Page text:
Cape Solander provides a good vantage site to view Humpback whales on their annual migration from Antarctica to the warmer waters of Australia’s east coast to the north. During this migration the whales keep close to the coastline to avoid the southerly moving East Australian Current. The northerly migration begins in May and ends around the end of July each year. For the journey back to Antarctica the Humpback whales swim further out to sea along with the East Australian Current and cannot be seen from land. Cape Solander is a natural area. Cliffs, strong winds, uneven surfaces and slippery surfaces can be harmful. Apart from the depth, conditions at the entry/exit points can sour quickly, with a very narrow window of time with which to get out at the best of times.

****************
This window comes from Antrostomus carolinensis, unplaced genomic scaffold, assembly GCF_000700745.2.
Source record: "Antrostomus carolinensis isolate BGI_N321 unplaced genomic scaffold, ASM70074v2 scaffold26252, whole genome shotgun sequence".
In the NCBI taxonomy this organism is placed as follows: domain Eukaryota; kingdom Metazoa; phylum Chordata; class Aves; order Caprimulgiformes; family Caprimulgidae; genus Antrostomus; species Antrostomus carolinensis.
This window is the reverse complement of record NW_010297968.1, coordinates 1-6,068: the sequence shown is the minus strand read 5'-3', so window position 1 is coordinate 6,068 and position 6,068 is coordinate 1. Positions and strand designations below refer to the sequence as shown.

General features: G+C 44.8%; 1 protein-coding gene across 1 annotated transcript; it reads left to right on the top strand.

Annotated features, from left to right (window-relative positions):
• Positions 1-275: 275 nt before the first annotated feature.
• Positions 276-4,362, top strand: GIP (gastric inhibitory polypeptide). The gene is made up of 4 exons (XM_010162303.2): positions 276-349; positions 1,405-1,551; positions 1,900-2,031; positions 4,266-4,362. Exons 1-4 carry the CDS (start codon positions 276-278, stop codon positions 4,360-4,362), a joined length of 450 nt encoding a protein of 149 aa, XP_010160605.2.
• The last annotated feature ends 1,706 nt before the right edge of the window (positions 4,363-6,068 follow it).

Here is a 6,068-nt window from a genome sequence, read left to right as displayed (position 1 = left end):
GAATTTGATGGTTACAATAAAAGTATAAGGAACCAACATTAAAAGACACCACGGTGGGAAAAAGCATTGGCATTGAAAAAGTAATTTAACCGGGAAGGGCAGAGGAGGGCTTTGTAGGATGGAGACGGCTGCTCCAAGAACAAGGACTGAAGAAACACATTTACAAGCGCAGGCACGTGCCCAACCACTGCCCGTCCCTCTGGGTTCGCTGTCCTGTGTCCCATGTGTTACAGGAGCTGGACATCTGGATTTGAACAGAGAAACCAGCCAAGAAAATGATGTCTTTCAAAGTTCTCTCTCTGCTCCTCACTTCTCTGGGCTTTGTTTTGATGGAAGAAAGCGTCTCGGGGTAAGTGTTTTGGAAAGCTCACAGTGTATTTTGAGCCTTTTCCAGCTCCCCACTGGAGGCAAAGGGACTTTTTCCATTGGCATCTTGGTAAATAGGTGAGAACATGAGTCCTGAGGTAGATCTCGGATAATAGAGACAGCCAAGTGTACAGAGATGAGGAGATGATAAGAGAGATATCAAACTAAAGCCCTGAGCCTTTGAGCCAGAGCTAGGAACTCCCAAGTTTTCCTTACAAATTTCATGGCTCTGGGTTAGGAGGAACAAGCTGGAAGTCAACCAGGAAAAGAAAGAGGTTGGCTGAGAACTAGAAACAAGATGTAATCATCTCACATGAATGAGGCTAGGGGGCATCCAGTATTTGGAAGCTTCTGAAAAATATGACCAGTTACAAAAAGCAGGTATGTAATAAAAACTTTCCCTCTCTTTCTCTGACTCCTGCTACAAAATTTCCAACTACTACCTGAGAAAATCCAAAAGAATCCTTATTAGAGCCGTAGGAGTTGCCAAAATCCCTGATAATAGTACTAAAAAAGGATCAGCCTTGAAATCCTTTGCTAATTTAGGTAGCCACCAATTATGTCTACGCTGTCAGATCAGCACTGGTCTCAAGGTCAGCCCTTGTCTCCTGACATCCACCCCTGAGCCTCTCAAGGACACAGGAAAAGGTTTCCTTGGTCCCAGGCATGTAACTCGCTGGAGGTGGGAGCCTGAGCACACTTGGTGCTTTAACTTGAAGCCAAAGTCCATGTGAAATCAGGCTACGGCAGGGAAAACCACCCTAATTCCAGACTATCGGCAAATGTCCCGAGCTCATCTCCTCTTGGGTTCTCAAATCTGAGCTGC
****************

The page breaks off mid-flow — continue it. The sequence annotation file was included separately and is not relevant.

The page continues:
Only dive when flat-high level of potential danger with entry/exit
Dive Type: Shore Dive | Experience: Advanced
Cape Solander is considered the deepest shore dive in Sydney, visibility of up to 30 metres boast world class when conditions are favourable. Found at the end of a dirt road that peels off to the left of the Kurnell National Park road about 200 metres past the Leap parking lot, Cape Solander is strictly for Advanced divers only.